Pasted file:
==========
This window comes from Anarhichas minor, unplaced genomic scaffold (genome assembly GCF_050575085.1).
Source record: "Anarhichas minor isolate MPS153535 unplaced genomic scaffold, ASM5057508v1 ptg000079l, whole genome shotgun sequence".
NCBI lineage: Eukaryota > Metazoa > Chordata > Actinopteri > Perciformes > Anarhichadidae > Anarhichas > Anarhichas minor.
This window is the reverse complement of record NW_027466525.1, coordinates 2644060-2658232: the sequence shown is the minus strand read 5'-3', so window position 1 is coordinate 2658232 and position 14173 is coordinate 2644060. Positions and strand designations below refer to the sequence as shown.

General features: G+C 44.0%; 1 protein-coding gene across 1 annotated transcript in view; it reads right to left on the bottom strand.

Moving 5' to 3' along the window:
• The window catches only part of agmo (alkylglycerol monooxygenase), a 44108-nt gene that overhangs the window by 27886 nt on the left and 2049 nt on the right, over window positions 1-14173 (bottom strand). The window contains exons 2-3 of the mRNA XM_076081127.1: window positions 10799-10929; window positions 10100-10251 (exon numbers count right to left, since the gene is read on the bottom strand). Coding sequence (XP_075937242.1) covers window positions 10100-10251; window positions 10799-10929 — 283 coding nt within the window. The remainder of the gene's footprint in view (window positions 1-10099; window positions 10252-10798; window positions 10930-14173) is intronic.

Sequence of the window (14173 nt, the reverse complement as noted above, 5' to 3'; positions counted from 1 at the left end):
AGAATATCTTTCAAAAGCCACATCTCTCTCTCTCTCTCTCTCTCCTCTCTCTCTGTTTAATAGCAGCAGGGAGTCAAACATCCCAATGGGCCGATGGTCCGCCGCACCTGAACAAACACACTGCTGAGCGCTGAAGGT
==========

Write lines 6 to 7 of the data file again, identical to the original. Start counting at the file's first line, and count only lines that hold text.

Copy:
Moving 5' to 3' along the window:
• The window catches only part of agmo (alkylglycerol monooxygenase), a 44108-nt gene that overhangs the window by 27886 nt on the left and 2049 nt on the right, over window positions 1-14173 (bottom strand). The window contains exons 2-3 of the mRNA XM_076081127.1: window positions 10799-10929; window positions 10100-10251 (exon numbers count right to left, since the gene is read on the bottom strand). Coding sequence (XP_075937242.1) covers window positions 10100-10251; window positions 10799-10929 — 283 coding nt within the window. The remainder of the gene's footprint in view (window positions 1-10099; window positions 10252-10798; window positions 10930-14173) is intronic.